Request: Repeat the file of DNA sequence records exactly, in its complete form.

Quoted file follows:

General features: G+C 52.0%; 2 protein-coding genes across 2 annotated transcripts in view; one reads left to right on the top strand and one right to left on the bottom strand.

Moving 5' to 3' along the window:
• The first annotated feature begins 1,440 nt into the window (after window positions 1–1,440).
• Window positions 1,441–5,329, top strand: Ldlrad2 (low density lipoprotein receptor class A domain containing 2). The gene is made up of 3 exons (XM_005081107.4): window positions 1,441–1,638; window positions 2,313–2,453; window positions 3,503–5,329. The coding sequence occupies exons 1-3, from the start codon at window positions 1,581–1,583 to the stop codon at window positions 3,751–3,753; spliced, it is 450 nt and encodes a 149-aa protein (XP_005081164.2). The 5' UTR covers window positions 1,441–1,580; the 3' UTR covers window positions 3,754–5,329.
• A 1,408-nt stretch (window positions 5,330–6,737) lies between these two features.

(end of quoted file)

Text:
General features: G+C 52.0%; 2 protein-coding genes across 2 annotated transcripts in view; one reads left to right on the top strand and one right to left on the bottom strand.

Moving 5' to 3' along the window:
• The first annotated feature begins 1,440 nt into the window (after window positions 1–1,440).
• Window positions 1,441–5,329, top strand: Ldlrad2 (low density lipoprotein receptor class A domain containing 2). The gene is made up of 3 exons (XM_005081107.4): window positions 1,441–1,638; window positions 2,313–2,453; window positions 3,503–5,329. The coding sequence occupies exons 1-3, from the start codon at window positions 1,581–1,583 to the stop codon at window positions 3,751–3,753; spliced, it is 450 nt and encodes a 149-aa protein (XP_005081164.2). The 5' UTR covers window positions 1,441–1,580; the 3' UTR covers window positions 3,754–5,329.
• A 1,408-nt stretch (window positions 5,330–6,737) lies between these two features.